Ants are often highly adaptable animals, and many species have proven to be highly invasive pests, able to reach new homes by hitching a ride on cargo moved by Humans, and often proceeding modify the environment in their new homes, to the detriment of organisms already living there. The Yellow Crazy Ant, Anoplolepis gracilipes, is considered to be one of the world’s top 100 invasive species, and has had a catastrophic impact on the ecosystems of a number of small islands. The origin of the Yellow Crazy Ant is unknown, though it is thought to come from central East Africa or an unknown location in Asia, but is now distributed widely in tropical and subtropical ecosystems; everywhere it has been encountered it is an invasive species, rapidly modifying its new environment with its 24 hour aggressive foraging and wide food tolerances.
A Yellow Crazy Ants, Anoplolepis gracilipes. April Nobile/AntWeb.
In a paper published in the journal NeoBiota on 26 June 2014, Christopher Kaiser-Bunbury of the Seychelles Islands Foundation and Ecological Networks at Technischen Universität Darmstadt, Harriet Cuthbert of the Centre for Ecology, Evolutionand Conservation at the University of East Anglia, Rebeckah Fox of the Seychelles Islands Foundation and the Centre for Ecology, Evolution and Conservation at the University of East Anglia and Darryl Birch and Nancy Bunbury of the Seychelles Islands Foundation describe the impact of the Yellow Crazy Ant on the Vallée de Mai Palm Forest of Praslin Island in the Seychelles.
The Vallée de Mai Palm Forest is one of the last surviving areas of relatively undisturbed Island Palm Forest in the Seychelles, and indeed the world. As such it is a UNESCO designated World Heritage Site considered extremely important by conservationists, as well as an area of renowned natural beauty which is a major attraction for tourists, tourism being a major industry in the Seychelles. The forest is dominated by the iconic Coco de Mer Palm, Lodoicea maldivica, which is famous for producing the world’s largest seed, and is home to a wide range of endemic (not found anywhere else) animals and plants.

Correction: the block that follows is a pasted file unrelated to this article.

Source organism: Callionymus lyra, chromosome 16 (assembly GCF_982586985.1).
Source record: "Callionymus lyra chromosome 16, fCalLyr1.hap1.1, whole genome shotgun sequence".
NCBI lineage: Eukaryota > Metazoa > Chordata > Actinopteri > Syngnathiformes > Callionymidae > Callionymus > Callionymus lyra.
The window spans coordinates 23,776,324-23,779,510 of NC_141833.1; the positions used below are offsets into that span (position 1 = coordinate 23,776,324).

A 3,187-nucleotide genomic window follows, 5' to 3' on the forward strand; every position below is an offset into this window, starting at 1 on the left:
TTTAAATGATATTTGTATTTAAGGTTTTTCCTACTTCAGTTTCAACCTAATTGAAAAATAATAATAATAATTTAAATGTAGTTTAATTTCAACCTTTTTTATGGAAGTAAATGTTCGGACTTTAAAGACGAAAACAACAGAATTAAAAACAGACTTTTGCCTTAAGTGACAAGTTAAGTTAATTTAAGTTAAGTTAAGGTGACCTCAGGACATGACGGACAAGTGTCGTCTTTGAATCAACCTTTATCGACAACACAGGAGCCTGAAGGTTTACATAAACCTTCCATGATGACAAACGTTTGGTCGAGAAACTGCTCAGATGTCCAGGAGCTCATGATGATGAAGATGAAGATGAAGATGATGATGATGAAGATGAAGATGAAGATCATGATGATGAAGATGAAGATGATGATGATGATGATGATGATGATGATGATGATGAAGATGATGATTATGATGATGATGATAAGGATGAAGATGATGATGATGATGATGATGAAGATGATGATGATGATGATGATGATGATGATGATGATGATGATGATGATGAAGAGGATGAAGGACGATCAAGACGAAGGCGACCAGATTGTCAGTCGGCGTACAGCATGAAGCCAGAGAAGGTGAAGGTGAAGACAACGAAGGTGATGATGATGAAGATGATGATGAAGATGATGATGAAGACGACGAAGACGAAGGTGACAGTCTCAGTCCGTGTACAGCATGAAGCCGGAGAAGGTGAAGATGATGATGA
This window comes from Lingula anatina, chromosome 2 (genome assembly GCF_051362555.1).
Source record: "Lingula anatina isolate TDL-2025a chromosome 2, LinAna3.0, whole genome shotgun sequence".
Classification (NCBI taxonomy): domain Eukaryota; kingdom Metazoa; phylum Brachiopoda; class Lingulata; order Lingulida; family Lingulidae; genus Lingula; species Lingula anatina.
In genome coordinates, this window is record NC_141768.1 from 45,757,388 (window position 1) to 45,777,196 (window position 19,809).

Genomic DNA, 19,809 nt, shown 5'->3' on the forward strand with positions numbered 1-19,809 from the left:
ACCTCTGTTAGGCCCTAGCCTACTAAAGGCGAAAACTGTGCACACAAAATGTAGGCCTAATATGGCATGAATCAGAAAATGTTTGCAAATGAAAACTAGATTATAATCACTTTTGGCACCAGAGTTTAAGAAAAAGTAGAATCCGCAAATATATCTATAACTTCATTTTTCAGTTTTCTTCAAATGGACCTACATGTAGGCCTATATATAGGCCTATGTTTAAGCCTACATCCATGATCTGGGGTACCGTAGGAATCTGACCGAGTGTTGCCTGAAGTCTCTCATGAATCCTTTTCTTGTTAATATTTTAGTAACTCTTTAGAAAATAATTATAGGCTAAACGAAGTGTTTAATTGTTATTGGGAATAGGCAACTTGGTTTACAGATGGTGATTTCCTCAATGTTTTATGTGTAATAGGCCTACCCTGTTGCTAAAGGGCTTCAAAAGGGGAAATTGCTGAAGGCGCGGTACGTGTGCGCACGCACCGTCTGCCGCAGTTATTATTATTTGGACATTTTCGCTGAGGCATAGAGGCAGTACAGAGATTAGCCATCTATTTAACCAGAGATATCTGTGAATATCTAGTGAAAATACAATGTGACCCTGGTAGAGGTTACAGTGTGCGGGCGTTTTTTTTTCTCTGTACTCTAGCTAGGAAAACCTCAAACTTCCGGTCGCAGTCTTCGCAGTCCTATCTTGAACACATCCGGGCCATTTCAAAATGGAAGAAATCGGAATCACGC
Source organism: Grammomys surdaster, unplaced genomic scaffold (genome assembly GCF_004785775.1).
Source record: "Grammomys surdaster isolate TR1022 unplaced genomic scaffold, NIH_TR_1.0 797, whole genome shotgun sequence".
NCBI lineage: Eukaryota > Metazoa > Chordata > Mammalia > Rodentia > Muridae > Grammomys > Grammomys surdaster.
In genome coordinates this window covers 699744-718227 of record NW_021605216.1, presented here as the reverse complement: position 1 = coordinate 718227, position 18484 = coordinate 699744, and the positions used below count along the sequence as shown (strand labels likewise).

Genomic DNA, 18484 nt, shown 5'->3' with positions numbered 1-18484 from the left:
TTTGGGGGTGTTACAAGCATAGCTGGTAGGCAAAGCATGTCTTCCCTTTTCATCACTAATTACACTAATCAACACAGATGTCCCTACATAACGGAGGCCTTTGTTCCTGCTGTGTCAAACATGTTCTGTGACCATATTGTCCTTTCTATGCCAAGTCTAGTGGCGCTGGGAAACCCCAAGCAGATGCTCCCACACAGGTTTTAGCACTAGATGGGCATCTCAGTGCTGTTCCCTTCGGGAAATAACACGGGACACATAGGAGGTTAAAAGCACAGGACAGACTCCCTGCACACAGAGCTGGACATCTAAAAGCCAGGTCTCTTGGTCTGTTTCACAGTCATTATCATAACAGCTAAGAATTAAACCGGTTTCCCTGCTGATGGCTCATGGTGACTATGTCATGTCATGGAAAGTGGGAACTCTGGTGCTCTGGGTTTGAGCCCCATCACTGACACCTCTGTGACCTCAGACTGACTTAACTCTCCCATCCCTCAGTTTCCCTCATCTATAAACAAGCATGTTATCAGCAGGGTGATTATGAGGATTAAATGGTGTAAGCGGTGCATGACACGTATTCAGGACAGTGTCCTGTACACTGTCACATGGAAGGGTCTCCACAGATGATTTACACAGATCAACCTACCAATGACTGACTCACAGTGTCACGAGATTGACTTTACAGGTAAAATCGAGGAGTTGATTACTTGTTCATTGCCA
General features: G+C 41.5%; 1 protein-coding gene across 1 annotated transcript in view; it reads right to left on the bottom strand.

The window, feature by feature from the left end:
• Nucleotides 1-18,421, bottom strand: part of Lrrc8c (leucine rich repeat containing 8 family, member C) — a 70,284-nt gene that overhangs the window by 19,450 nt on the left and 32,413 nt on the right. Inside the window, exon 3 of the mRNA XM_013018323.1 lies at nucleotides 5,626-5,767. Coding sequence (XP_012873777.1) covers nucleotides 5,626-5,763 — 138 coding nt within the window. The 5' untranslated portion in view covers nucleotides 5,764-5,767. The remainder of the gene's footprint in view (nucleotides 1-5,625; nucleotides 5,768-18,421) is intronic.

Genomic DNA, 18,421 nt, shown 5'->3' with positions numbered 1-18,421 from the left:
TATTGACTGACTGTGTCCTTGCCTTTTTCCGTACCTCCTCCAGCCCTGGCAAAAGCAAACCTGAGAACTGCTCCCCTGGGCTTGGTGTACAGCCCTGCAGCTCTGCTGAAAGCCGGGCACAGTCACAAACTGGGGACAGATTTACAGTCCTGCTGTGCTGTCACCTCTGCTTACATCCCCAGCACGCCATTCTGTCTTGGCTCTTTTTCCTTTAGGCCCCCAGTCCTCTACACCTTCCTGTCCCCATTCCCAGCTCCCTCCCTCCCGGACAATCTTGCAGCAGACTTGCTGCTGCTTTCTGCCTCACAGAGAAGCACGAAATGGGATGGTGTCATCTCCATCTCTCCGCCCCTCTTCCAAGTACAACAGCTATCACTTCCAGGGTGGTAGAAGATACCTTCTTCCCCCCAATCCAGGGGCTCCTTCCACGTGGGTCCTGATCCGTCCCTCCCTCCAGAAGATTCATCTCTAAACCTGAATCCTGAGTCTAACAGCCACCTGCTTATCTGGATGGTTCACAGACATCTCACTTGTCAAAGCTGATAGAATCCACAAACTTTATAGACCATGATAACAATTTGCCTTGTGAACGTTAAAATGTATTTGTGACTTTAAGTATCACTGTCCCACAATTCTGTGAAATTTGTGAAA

A Coco de Mer Palm, Lodoicea maldivica, in the Jardin botanique de Kandy. Wikimedia Commons.
Yellow Crazy Ants were first reported in the Seychelles on the island of Mahé in 1962. They reached Praslin by 1975, but were eradicated by the rapid implementation of control measures. Since then they have spread across the archipelago, and by 2000 were established on nine of the central islands, including Praslin again. They were first sighted in Vallée de Mai in August 2009, prompting an extensive survey of the park in March-June 2010, followed by subsequent surveys in April and December 2012.
Kaiser-Bunbury et al. report that in 2010 Yellow Crazy Ants occupied 28% of the Vallée de Mai. By April 2012 they occupied 36% of the area, with 12% of the park newly occupied and 4% previously occupied but now abandoned by the Ants. By December 2012 the range occupied by the Ants had contracted to 28% again, with no new areas invaded. The area invaded by the Ants was in the northeastern corner of the forest, where a new visitor centre, constructed in 2007-09, and it is likely that the Ants were introduced with building materials brought to the site for this project, and that the operating visitor centre was also facilitating the continued presence of the ants in an area where they otherwise appeared to have difficulty becoming established, possibly by providing the Ants with additional sources of food.
Within the invaded areas the Ants were most abundant on the ground, though they were clearly able to climb the Coco de Mer trees and even move from tree-to-tree within the canopy. The Ants were more abundant in introduced where they were tending two species the honeydew-producing Hemipterans (Bugs) Pulvinariaur bicola and Icerya seychellarum, both of which are introduced species. Many Ant species cultivate sap-suckingHemipterans in this way, relying on the carbohydrate-rich honeydew as a source of food, and Yellow Crazy Ants have been observed to utilise a variety of species in this way. Hemipterans are not usually able to able to feed from Palms, however, making it harder for the Ants to find a food source there.
In areas where the Ants were present the numbers of indigenous Molluscs living in the Palms was greatly reduced, and one species, the White Slug, Vaginula seychellensis, was completely excluded. Several species of Lizards also showed reduced numbers, particularly the Bronze Gecko, Ailuronyx tachyscopaeus, though one species, the Day Gecko, Phelsuma astriata, showed an increase in numbers. It was not clear whether Phelsuma astriata was prospering because it was able to utilise the Ants as a food source, or because of increased access to its natural food supply, the pollen produced by the male Coco de Mer trees, which is also consumed by several other species of Gecko and Mollusc (though this is produced in great abundance all year round and not usually thought to be a limiting resource).
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